Thursday, April 26, 2012

Chinese Mustard Green Flavorful Mixed Rice (芥菜饭)

This ONE POT dish is actually the same as the Long Bean Flavorful Mixed Rice that I cooked last month. But this time round, I used Chinese Mustard Green (芥菜). We called it "Gay-Choy" in cantonese or "Jie-Cai" in Mandarin.

Another version of flavorful rice that my grandma used to cook when she knew she need to feed the whole village family with limited budget.

This is a strong flavor vegetable. Some people might not like it's natural bitterness taste. It contains large amounts of beta carotene and vitamin C that are important antioxidants. There are people out there mentioned that Chinese Mustard Green have cancer-preventive properties. Not sure about that. It is also a source of calcium that can be important to lactose intolerant individuals. Mustard greens also contain a significant amount of iron. In summary, it is a cheap and good veggie.

Night Blooming Cereus Soup (霸王花老火靓汤)

I just came back from Hong Kong last week. I basically buy nothing much. The thing that I bought are food related stuffs. The dried seafood, chinese herbs & etcs in Hong Kong is cheaper and better in quality. 

This week, I wanted to introduce you this soup. The soup that might sounds not familiar to you, but it is the soup that is refreshing and you may want to give it a try.

Night Blooming Cereus Soup (霸王花老火靓汤)

I spotted Night Blooming Cereus Soup Pack in Hong Kong. So, I've got myself 2 pack of it. Everything is in there, except pork ribs and dried cuttlefish that I need to add in. Reason? I'm lazy. So, since I saw a convi pack selling there, why not?

Monday, April 9, 2012

Dried Fish Peanut Porridge (柴鱼花生粥)

I don't know what is the exact name of this dried fish 柴鱼"cai yu" in english. I tried to google it, but still, I couldn't find any clue. Anyway, it's okay. It's a dried fish that you can get it from sundries store that sell lots of dried foodstuffs.

This dried fish peanut porridge is one of my childhood food. During my primary school period, we could easily get a bowl of porridge at the roadside stall, located at the corner of our village near to our school. The stall owner is a very friendly middle aged aunt. It cost us only 10cts a bowl. We will have a bowl of porridge for breakfast before we head to the school. Ahhh.... Memory!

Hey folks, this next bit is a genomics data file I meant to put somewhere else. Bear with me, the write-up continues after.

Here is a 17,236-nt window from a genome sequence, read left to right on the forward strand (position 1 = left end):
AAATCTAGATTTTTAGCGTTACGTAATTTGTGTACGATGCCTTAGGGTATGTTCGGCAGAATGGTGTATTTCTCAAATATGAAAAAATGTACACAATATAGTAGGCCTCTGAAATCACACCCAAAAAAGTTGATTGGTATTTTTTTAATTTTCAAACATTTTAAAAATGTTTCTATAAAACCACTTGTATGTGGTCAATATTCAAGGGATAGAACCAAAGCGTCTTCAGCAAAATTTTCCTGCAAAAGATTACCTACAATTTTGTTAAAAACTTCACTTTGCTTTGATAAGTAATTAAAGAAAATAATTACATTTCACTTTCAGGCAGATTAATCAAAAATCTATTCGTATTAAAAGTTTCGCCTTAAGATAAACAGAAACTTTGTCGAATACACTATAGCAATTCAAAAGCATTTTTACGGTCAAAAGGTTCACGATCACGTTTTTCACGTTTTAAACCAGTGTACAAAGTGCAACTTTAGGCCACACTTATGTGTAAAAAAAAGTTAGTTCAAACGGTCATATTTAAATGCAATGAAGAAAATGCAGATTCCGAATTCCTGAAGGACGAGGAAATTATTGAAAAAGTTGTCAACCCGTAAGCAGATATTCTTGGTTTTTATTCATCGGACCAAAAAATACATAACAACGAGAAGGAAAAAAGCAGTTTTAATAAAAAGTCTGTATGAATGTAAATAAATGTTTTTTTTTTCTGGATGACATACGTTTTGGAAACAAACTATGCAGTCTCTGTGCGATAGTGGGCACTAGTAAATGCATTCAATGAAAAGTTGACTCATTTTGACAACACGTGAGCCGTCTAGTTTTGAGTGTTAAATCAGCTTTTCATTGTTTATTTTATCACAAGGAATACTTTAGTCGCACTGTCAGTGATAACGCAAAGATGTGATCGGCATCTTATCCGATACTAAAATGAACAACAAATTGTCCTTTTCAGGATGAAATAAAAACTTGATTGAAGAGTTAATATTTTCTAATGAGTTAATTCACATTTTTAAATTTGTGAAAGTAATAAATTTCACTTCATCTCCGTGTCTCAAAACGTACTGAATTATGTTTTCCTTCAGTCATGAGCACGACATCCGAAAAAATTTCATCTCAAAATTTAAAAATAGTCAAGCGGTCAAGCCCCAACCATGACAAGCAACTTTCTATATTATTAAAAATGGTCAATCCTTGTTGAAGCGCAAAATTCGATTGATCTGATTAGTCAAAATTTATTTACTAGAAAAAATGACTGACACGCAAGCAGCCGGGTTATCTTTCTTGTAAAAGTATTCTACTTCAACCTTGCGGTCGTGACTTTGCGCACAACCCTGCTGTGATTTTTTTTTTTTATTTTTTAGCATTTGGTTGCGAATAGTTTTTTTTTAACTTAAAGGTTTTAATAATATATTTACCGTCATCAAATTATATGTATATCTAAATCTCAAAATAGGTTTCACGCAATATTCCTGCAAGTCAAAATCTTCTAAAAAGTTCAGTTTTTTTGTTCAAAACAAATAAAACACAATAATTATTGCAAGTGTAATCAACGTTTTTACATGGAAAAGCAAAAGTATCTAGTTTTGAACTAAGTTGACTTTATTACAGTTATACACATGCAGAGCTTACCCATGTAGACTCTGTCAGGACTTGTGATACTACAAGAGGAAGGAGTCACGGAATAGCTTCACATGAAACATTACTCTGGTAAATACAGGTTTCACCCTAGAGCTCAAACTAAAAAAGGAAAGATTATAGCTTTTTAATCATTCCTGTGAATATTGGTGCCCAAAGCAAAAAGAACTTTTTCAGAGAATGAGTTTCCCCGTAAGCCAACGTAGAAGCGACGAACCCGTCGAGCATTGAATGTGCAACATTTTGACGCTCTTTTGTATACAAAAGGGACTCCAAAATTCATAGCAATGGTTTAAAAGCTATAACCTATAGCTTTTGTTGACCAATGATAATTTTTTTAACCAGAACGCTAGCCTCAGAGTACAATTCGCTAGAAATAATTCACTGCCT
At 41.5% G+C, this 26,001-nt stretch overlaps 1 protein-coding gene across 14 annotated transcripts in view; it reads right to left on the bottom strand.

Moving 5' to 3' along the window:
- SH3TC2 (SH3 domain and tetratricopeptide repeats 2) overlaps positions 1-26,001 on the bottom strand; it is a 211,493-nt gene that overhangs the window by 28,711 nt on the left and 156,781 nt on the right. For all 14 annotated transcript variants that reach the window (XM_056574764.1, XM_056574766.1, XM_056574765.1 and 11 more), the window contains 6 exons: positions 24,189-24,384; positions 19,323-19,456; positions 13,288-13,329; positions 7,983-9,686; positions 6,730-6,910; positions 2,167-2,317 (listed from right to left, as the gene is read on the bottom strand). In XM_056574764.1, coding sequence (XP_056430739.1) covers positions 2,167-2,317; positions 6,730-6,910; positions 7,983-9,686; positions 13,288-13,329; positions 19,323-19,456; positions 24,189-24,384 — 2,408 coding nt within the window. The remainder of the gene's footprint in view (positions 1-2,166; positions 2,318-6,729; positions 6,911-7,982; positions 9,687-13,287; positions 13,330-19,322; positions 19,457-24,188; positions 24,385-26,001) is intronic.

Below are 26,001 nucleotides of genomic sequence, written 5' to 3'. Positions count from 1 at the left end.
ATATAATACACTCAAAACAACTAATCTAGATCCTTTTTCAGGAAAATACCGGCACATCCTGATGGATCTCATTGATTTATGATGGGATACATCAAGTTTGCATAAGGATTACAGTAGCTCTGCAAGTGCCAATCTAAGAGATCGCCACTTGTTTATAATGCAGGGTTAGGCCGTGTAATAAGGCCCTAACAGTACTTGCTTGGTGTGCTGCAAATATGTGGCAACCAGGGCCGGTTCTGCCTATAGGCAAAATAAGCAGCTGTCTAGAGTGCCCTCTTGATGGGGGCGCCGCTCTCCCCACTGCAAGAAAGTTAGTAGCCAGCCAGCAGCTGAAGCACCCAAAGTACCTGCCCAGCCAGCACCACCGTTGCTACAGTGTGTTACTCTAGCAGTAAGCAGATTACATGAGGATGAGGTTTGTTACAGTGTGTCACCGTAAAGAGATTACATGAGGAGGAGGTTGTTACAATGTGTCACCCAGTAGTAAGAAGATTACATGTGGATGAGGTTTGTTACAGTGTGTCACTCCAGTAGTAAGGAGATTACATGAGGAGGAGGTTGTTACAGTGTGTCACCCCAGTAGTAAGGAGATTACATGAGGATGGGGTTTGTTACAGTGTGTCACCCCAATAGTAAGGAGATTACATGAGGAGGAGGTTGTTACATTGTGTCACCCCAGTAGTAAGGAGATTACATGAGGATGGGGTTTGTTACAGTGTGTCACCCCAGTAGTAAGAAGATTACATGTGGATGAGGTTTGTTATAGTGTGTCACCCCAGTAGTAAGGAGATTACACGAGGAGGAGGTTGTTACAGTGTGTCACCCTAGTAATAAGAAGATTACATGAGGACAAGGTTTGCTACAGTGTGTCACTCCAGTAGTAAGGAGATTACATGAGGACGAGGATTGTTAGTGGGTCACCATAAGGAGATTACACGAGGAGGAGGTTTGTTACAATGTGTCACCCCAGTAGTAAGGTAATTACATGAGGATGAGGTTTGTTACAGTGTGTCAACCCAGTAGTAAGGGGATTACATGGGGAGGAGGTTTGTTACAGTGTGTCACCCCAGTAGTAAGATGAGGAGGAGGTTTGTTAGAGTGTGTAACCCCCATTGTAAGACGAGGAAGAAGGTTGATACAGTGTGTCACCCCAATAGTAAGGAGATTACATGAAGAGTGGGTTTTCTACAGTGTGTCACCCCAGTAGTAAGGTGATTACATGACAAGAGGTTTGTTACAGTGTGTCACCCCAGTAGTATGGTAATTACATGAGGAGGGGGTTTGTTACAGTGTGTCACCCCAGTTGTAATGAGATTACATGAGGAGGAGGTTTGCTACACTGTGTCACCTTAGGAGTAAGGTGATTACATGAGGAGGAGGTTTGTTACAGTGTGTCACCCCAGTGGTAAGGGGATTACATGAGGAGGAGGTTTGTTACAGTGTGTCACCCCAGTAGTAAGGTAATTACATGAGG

And I think the unbeatable part about the one that I had during childhood time is that, stall owner use charcoal to cook the porridge, while mine in a easier way, but... shamefully, Rice Cooker.

This dried fish peanut porridge can be seen in a common nutritious babyfood recipe book. This porridge supposed to be slightly watery than the usual thick porridge that Cantonese used to cook. The taste of this porridge is that, it has the fragrance of the soft peanut when you chew on it, while the dried fish gives it a mild saltiness & sweetness. Heavenly!

This porridge said to promote urination, and it is also a good source of iron, especially for kids.

Sunday, April 8, 2012

Simple Fried Rice Vermicelli (炒米粉)

I love cooking Rice Vermicelli (Beehoon) over the weekend. It's just simple and welcoming. I prefer to keep my fried Rice Vermicelli simple. I usually don't use meat in there. But if it is meant for a party or something, I probably will add some shredded fish cakes. It depends on my mood.

This is another cooking without recipe for me. But fret not, I can write out the ingredients easily without referring to anything.

You can eat this as breakfast, brunch, lunch, hi-tea, dinner, supper... or something in-between, or whatever. It's up to you. Fried Rice Vermicelli is just another common food in Asia that I absolutely adore. It's yummy, easy, cheap, healthy, and it can be cooked 2 to 3 hours in advance without any problem!

I'm quite fussy about the type of Rice Vermicelli I use. I usually buy Tai Sun Rice Vermicelli (太山米粉) - Singaporean always recognize the the two chilli on the package. But I think there’s a imitated one. So, please don’t just see got chilli on the package & grab em’. See carefully.

I would try my best to use up the entire pack of Rice Vermicelli at one go. I hate it when I know I have to keep half of them, worrying that there might not be enough to feed the rest of the people. Because individual eating portion for fried Rice Vermicelli can be quite subjective sometimes. People tends to eat more that what they should. Especially my husband. He can swallow two big plate infront of me, rubbing his belly and say "Oh so yummy!", followed with a loud burp!

Cannot take it.

Unagi Rice (Unadon) 鰻鱼丼

3 weeks ago, Max requested for Unagi Rice. But I was like "Hell! This is something difficult can?!"....  But still, I will do it lah. Maybe in a easier way? I'm quite good at cheating you know? Hahas!